History of the Milan Branch

One of Iowa Interstate's few remaining branches is the little-noticed Milan Branch operation. With the Audubon Branch dismantled, the Hancock Branch amounting to little more than a large storage track, and the Pella Line steadily being clipped back towards the mainline junction at Altoona, most of IAIS's branch operations have ceased. The exception to this is a rather short stretch extending south and west from the Rock Island yard, serving several industries in Rock Island and Milan, IL.

The branch started life as the Rock Island and Mercer County Railroad Company in 1876, and track was completed as far as Sherrard. The purpose of this line, in addition to helping open up markets for agricultural products in Mercer County, was really built to tap the coal deposits around Cable, IL. The line went south from Rock Island to Milan, then turned west and then south to run through Taylor Ridge and Reynolds. At Preemption, the original line apparently went to the mines at Cable in the 1876 timeframe. A year later, the little railroad became part of the Rock Island & Peoria Railway, the latter already having a line from Rock Island to Peoria (per a 1898 Rand, McNally & Co. map). (For reference, the RI&P main diverged at Milan, proceeding through Coal Valley, Orion, Osco, Cambridge, Galva, Wyoming, and Prince.) While the line was under the control of the Rock Island & Peoria, the Preemption Eastern Railroad built a line from a connection at Preemption to the coal mines at Sherrard in 1894. Both of these little railroads eventually succumbed and, a decade and a half later, on 11-Jun-1903, were sold to the Chicago, Rock Island & Pacific.

The Rock Island then turned around in 1905 and leased the Rock Island to Cable/Sherrard lines to the Rock Island Southern. The RIS was a newly formed interurban company that had recently acquired the former Western Illinois Traction line from Monmouth to Galesburg. With the lease, the RIS began putting together a line from Monmouth up to Rock Island. In 1910, the road completed the new trackage, probably joining at what I believe was called Southern Junction, about halfway between Reynolds and Matherville. This new line was electrified with AC power, making it incompatible with the road's previous 600V DC Galesburg line. This northern extension, roughly 50 miles in length, only was under wire for about eight years. Electric operations on the Monmouth-QC line ceased sometime near the end of World War I, being replaced by a pair of steam locomotives. Gradually, as traffic declined and the line fell in to disrepair, it was cut back starting from the Monmouth end. In February 1952, operations on the RIS ceased entirely, and most of the line was torn up.

However, at least part survived as part of the Rock Island. I'm not sure how much of the CRI&P section survived, but as of today, the former RIS main is intact out to just out past 92nd Avenue West in Rock Island, a distance of about 3.5 miles from the Milan Junction or ~8 miles from the Rock Island yard. In addition, what I assume is the former Rock Island & Peoria main survives for a mile or so, branching from the line at the Milan depot and heading east to serve a few small industries. With the fall of the Rock in the early 1980s, the line was eventually sold, along with the Rock's Chicago-Omaha mainline, to Iowa Interstate, who today continues to provide service. A map showing both today's branch and a rough approximation of where the original Rock Island Southern mainline ran can be seen here.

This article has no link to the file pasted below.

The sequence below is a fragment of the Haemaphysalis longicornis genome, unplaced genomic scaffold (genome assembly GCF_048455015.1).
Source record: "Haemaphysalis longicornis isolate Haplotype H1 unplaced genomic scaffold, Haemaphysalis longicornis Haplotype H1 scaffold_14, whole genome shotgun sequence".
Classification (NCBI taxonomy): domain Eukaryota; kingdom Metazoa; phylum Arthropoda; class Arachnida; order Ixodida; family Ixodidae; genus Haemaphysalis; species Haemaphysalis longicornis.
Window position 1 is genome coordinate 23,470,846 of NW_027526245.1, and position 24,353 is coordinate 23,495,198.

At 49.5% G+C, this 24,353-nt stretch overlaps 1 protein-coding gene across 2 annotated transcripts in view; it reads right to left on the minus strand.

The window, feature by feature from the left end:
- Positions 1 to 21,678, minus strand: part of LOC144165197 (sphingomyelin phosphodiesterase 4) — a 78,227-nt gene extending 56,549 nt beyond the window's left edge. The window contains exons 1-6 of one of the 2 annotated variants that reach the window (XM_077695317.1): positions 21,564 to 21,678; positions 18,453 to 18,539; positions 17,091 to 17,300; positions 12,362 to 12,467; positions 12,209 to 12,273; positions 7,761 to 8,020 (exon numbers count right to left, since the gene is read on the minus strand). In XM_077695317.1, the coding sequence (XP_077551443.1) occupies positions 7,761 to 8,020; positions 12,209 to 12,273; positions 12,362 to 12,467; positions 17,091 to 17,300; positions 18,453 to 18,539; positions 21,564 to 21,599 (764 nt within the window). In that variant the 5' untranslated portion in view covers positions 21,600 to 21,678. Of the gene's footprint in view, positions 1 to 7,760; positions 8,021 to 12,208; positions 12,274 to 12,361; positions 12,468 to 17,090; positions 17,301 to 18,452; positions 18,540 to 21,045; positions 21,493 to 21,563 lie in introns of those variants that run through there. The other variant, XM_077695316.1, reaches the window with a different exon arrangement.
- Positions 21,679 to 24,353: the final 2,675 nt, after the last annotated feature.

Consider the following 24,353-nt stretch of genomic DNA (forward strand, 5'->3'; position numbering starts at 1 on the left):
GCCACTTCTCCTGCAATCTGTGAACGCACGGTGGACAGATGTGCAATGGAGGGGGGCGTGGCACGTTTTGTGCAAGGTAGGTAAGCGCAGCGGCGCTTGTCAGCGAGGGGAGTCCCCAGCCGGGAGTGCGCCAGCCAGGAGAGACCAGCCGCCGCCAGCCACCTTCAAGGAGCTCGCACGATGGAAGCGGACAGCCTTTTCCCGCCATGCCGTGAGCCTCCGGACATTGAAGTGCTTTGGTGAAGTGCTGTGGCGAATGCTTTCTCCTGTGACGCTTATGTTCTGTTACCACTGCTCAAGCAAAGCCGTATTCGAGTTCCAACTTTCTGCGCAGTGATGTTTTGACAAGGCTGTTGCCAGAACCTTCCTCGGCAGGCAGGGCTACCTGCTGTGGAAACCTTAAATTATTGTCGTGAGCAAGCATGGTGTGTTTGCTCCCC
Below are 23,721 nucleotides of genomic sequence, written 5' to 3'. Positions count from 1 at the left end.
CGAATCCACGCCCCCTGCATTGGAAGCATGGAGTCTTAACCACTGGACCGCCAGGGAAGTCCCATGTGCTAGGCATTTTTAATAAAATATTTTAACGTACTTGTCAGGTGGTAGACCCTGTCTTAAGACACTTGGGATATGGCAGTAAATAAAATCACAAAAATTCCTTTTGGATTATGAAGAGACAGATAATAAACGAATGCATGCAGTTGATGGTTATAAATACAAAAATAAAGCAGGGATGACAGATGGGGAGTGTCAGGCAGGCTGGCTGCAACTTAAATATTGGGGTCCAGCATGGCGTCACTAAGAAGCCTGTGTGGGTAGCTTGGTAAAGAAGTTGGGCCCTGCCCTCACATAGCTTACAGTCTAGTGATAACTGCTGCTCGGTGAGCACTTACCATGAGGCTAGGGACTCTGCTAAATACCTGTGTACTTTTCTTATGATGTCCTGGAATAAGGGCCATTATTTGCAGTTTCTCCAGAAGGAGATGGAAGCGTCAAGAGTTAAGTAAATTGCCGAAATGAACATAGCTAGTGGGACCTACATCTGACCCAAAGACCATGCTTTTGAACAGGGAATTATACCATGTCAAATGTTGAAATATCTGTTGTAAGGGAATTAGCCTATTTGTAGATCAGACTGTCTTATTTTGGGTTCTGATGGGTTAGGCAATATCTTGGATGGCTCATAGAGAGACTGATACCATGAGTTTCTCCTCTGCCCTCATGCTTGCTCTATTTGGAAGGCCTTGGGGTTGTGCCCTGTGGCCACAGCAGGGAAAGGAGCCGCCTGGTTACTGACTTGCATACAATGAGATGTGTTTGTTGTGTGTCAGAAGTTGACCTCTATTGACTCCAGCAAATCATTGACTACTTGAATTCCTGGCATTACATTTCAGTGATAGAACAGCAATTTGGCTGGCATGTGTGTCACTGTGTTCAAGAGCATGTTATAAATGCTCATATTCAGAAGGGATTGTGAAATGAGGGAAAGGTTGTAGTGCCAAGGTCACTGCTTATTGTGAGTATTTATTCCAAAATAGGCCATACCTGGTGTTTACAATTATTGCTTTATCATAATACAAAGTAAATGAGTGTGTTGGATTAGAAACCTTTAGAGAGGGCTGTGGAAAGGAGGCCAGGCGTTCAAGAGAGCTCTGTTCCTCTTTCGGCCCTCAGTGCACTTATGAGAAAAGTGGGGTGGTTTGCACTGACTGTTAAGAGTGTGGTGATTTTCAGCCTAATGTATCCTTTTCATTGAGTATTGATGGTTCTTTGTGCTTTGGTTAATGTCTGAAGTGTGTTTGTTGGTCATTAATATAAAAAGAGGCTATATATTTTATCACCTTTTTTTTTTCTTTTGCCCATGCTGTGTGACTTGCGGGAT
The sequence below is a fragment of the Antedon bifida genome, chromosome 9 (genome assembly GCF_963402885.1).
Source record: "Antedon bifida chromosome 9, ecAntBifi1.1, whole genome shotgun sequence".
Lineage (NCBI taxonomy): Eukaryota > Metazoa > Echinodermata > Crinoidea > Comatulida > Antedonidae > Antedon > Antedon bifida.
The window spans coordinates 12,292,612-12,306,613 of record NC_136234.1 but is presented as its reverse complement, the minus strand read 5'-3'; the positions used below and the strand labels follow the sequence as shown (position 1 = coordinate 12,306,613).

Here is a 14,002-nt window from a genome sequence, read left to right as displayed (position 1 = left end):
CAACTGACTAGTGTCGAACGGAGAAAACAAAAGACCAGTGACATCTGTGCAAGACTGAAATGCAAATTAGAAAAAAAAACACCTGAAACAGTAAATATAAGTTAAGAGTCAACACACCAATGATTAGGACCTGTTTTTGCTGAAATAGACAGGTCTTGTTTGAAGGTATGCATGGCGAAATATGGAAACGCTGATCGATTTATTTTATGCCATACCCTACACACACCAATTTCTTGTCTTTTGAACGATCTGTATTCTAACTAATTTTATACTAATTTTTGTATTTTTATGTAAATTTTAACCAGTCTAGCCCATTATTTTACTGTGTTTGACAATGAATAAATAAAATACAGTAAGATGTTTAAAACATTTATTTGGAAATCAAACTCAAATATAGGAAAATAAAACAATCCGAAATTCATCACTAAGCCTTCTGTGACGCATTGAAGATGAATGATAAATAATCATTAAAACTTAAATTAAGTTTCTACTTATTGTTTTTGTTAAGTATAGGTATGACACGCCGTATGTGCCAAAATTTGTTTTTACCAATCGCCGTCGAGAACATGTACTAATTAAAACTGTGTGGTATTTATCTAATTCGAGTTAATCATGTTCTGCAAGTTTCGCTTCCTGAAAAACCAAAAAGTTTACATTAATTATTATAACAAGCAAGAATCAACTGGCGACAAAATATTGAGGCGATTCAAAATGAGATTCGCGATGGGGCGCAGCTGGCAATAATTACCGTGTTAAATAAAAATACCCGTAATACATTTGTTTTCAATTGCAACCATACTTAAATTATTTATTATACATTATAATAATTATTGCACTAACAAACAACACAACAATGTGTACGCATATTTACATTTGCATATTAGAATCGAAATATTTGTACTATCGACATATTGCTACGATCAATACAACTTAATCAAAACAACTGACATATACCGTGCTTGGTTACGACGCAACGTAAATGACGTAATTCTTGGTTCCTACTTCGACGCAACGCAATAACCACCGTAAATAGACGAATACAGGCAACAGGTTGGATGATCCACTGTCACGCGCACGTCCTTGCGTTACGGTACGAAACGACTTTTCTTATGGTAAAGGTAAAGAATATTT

The Milan Branch today receives service via IAIS's RISW, the Rock Island Switcher. This is the local RI job, and it seems to typically go on duty at RI around 1000h. Since I've never gotten the opportunity to photograph this train in action, I made it one of my top goals while home in the Quad Cities. On Tuesday, 23-Dec-2003, I happened to be over at the Rock Island yards at just the right time to see the local, headed by IAIS 468, head out along the line at about 1100h. Despite having decent lighting in the early morning, noon and the afternoon weren't looking so good, with grey cloud cover and light snow from time to time. Still, I had the train and I had the time, so I figured it was as good of a day to chase the local as any.

The first mile or so of the branch (from where the former Omaha main splits to cross the Mississippi) is shared with BNSF and the Iowa, Chicago & Eastern. These two roads cross over the river via the Crescent Bridge and use joint trackage with IAIS up through Rock Island and Moline. I believe BNSF mainly uses it to connect the Clinton local job to its yard at Barstow, and the IC&E uses it to service the former Milwaukee/Soo line up the east side of the Mississippi, through East Moline, Hampton, and Port Byron. At the south end of the Crescent Bridge, however, the Milan Branch breaks off, and it's pure IAIS all the way to the end. For more information about the line, as well as a look at a typical 2003 local job, see Nathan's Christmas 2003 in Iowa trip report.

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  Last modified on March 23, 2013, at 08:59 PM
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